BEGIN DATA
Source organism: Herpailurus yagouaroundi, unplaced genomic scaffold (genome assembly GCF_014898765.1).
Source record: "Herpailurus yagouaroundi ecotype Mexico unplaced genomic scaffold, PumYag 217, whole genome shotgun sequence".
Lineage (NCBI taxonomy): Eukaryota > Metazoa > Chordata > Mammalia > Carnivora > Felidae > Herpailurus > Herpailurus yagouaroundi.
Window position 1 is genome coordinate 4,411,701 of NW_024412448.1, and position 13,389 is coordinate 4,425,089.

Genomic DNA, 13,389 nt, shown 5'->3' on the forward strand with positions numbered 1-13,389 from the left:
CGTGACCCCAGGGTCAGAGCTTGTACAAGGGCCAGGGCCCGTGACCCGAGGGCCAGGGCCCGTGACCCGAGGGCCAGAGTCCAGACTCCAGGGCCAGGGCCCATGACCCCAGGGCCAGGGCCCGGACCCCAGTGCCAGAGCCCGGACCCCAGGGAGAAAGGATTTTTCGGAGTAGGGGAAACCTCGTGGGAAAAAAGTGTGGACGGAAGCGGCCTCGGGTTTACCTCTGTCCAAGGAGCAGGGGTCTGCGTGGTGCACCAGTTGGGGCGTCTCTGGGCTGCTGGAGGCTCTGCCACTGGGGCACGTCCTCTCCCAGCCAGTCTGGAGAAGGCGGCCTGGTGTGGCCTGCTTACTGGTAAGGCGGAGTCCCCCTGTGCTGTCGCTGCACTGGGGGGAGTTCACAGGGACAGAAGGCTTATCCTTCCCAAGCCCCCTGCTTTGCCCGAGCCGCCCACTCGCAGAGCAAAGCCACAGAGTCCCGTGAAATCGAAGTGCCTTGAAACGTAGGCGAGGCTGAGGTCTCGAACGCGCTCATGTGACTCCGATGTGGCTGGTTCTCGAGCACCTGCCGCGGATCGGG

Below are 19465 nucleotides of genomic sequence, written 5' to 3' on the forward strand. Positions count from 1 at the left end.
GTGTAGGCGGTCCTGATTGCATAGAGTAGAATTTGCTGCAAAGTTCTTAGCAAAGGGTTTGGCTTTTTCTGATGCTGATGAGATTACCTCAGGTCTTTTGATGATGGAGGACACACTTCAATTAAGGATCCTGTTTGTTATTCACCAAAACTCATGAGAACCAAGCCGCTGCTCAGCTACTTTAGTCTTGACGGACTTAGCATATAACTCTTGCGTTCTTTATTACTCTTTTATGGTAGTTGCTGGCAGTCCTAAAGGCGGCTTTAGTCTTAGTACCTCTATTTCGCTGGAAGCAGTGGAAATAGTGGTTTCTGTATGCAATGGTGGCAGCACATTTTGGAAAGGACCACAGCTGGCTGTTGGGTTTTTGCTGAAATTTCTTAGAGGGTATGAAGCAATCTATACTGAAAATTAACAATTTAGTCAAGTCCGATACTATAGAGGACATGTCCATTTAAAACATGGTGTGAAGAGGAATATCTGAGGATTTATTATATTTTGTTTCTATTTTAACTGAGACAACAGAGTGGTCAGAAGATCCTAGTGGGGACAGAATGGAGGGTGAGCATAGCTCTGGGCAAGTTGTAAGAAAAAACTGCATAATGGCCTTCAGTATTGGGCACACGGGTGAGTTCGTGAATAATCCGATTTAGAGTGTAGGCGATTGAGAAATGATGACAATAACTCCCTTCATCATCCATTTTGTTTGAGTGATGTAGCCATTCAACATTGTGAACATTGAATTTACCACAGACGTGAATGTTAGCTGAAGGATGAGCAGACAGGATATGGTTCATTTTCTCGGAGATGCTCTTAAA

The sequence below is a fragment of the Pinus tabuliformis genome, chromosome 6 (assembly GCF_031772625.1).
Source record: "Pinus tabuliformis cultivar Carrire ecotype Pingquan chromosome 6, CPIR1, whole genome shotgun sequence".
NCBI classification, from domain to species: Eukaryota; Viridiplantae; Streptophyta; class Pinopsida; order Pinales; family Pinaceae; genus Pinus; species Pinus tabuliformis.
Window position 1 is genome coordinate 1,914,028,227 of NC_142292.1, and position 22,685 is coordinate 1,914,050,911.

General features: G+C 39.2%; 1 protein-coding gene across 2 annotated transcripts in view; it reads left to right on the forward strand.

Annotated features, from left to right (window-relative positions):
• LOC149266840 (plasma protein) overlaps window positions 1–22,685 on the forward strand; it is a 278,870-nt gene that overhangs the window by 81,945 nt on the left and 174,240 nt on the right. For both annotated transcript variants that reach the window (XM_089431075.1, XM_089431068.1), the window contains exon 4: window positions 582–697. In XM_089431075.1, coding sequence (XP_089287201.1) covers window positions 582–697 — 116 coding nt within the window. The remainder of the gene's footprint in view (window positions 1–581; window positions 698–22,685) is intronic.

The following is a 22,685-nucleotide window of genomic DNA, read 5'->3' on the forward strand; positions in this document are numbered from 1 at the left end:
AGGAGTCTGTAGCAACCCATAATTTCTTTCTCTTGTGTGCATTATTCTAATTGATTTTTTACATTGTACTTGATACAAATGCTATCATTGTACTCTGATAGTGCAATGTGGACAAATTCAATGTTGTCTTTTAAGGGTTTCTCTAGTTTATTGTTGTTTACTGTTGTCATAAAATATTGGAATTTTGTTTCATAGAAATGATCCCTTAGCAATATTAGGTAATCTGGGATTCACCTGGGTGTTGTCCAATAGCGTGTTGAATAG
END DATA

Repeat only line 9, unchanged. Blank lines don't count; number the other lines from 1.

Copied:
The sequence below is a fragment of the Pinus tabuliformis genome, chromosome 6 (assembly GCF_031772625.1).